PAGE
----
Recently in Immigration in the Media Category

Director Gabaccia's message for Fall 2011
A Heart Connects Us - Digitizing Immigrant Letters
Minnesota 2.0 - How immigrant and refugee youth write on Facebook
Sheeko - Oral histories with Somali youth
Supporting students and communities in heritage preservation
University courses for Fall 2011 - IHRC & Global REM List

What I'm Reading

By Salma Hussein and Mustafa Jumale

The "Minnesota 2.0" project has allowed us to look at Facebook from a different standpoint, and analyze the complexity within it. We are able to see that young immigrant youth of Somali descent are actively engaging in sharing their stories via social networking sites such as Facebook.

What I'm Reading

By Andy Wilhide and Justin Schell

Work on the Minnesota 2.0 project is a very different example of "What I'm Reading." Begun in September of 2009, Minnesota 2.0 aims to ...

By Nahid Khan, Ph.D candidate, School of Journalism and Mass Communication

Accuracy, balance, completeness, and fairness are major values emphasized in news coverage; still, the field of journalism struggles with the ideas and ideals of diversity.

By Donna Gabaccia, Director, Immigration History Research Center

Many people in Europe and North America today wrongly believe that murders of daughters or wives by their fathers, husbands, or brothers - labeled as "honor killings" - are products of Moslem traditions carried by immigrants into modern, western societies.

What I'm Reading

By Donna Gabaccia, Director, Immigration History Research Center

For me, summer reading means escape, largely through fiction that is as unrelated as possible to my scholarly work. Imagine my surprise then when I opened two new novels pulled randomly from the shelves of the Minneapolis Public Library. Both featured main characters who were very much "on the move."

The Media's Unbalanced Portrayal

By Dan Ott, IHRC Blog Coordinator.

Media portrayals of immigration issues frequently dehumanize the actual migrants by presenting them as cultural parasites or transforming them into statistics.

Huddled Masses Yearning to Breathe Free?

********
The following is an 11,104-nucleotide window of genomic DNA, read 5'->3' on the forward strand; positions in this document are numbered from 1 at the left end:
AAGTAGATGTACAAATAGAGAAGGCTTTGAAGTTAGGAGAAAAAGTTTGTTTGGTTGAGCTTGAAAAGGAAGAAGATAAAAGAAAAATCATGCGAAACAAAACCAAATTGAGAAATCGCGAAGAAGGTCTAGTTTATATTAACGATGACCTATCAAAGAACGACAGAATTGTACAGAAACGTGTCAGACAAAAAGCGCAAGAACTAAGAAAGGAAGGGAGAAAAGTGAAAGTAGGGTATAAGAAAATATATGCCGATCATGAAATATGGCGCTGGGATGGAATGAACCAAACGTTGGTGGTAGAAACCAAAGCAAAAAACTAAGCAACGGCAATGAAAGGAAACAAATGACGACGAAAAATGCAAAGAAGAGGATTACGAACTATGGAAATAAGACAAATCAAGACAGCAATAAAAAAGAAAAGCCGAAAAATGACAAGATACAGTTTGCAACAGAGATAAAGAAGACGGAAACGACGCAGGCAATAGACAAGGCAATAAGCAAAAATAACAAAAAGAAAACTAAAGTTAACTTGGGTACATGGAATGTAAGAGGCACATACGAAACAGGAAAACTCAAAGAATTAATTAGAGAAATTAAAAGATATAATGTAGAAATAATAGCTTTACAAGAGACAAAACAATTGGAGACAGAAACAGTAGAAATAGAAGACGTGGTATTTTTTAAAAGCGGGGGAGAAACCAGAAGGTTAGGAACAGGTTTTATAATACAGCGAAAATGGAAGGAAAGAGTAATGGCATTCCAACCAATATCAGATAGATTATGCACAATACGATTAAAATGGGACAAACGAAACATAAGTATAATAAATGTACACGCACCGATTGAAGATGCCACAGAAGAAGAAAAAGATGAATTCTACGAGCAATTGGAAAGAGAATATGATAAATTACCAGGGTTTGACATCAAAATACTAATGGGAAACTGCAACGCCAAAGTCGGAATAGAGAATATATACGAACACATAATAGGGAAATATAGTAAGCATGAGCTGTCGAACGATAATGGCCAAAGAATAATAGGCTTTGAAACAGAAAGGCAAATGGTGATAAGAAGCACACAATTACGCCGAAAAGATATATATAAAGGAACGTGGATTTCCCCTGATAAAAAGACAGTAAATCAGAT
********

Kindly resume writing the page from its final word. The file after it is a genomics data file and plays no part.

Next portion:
By Donna R. Gabaccia, Director of the Immigration History Research Center at the University of Minnesota

Americans have long associated immigration with the images that Emma Lazarus’s poem “The New Colossus? affixed to the pedestal supporting the Statue of Liberty—images of the “tired? and of the “poor? and of “huddled masses yearning to breathe free.?

Historians now dispute whether the immigrants of the past were either tired or particularly poor. Most were working age people, full of energy, and in possession of sufficient cash to pay their own passages, as the truly poor of their times were not. Today, those images of huddled masses seem even less appropriate than they did a century ago.

By Katherine Fennelly, Professor of Public Affairs at the Hubert H. Humphrey Institute, IHRC Affiliate

The American press has been filled with news stories on the rapid increase of the Latino population in both traditional and non-traditional immigration states (“Hispanics driving population growth in Georgia? The Telegraph, “Lee minority population young, soaring? Newspress.com, “Beaufort County leads state in growth? The Beaufort Gazette). At the same time local officials in some parts of the country are proposing legislation that would deny benefits to the US-born children of undocumented immigrants, a majority of whom are Latinos.

Gimmicks and Games

By Andy Urban, PhD candidate in History at the University of Minnesota. IHRC Affiliated Faculty

As the November election approaches, immigration remains a key topic of debate. It can be a bit disconcerting how decisions and policy changes that will potentially affect millions of humans, seem to be implemented with an immediacy that belies months of inaction. There is nothing quite like the fear of losing office to get politicians to act; unfortunately, campaign politics do not always display the type of nuance that would best serve such important decisions.

About this Archive

This page is an archive of recent entries in the Immigration in the Media category.

Immigration in Minnesota is the previous category.

Refugees and Migration is the next category.

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